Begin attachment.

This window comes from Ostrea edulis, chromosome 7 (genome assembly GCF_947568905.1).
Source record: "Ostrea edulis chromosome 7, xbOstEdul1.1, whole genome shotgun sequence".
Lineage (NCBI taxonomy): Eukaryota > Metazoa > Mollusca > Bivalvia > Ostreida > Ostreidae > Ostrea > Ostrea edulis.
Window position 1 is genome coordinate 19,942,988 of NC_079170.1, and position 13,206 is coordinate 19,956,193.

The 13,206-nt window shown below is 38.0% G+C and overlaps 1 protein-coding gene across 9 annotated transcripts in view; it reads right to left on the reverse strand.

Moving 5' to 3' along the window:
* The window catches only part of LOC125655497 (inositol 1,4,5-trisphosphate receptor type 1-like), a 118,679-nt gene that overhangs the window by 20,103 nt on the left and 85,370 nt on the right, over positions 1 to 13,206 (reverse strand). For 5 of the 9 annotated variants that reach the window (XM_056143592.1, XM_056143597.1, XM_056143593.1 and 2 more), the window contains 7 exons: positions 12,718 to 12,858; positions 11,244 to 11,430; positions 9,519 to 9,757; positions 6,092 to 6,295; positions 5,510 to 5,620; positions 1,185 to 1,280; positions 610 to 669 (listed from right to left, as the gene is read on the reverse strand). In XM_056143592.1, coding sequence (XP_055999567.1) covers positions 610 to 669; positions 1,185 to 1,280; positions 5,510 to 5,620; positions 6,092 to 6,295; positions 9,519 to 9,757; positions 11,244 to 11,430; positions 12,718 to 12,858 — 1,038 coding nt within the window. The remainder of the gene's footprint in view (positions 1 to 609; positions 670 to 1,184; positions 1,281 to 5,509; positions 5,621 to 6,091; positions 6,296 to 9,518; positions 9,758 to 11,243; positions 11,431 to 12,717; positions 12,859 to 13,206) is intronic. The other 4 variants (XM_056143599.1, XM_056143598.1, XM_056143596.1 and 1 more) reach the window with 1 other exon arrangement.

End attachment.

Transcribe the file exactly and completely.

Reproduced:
This window comes from Ostrea edulis, chromosome 7 (genome assembly GCF_947568905.1).
Source record: "Ostrea edulis chromosome 7, xbOstEdul1.1, whole genome shotgun sequence".
Lineage (NCBI taxonomy): Eukaryota > Metazoa > Mollusca > Bivalvia > Ostreida > Ostreidae > Ostrea > Ostrea edulis.
Window position 1 is genome coordinate 19,942,988 of NC_079170.1, and position 13,206 is coordinate 19,956,193.

The 13,206-nt window shown below is 38.0% G+C and overlaps 1 protein-coding gene across 9 annotated transcripts in view; it reads right to left on the reverse strand.

Moving 5' to 3' along the window:
* The window catches only part of LOC125655497 (inositol 1,4,5-trisphosphate receptor type 1-like), a 118,679-nt gene that overhangs the window by 20,103 nt on the left and 85,370 nt on the right, over positions 1 to 13,206 (reverse strand). For 5 of the 9 annotated variants that reach the window (XM_056143592.1, XM_056143597.1, XM_056143593.1 and 2 more), the window contains 7 exons: positions 12,718 to 12,858; positions 11,244 to 11,430; positions 9,519 to 9,757; positions 6,092 to 6,295; positions 5,510 to 5,620; positions 1,185 to 1,280; positions 610 to 669 (listed from right to left, as the gene is read on the reverse strand). In XM_056143592.1, coding sequence (XP_055999567.1) covers positions 610 to 669; positions 1,185 to 1,280; positions 5,510 to 5,620; positions 6,092 to 6,295; positions 9,519 to 9,757; positions 11,244 to 11,430; positions 12,718 to 12,858 — 1,038 coding nt within the window. The remainder of the gene's footprint in view (positions 1 to 609; positions 670 to 1,184; positions 1,281 to 5,509; positions 5,621 to 6,091; positions 6,296 to 9,518; positions 9,758 to 11,243; positions 11,431 to 12,717; positions 12,859 to 13,206) is intronic. The other 4 variants (XM_056143599.1, XM_056143598.1, XM_056143596.1 and 1 more) reach the window with 1 other exon arrangement.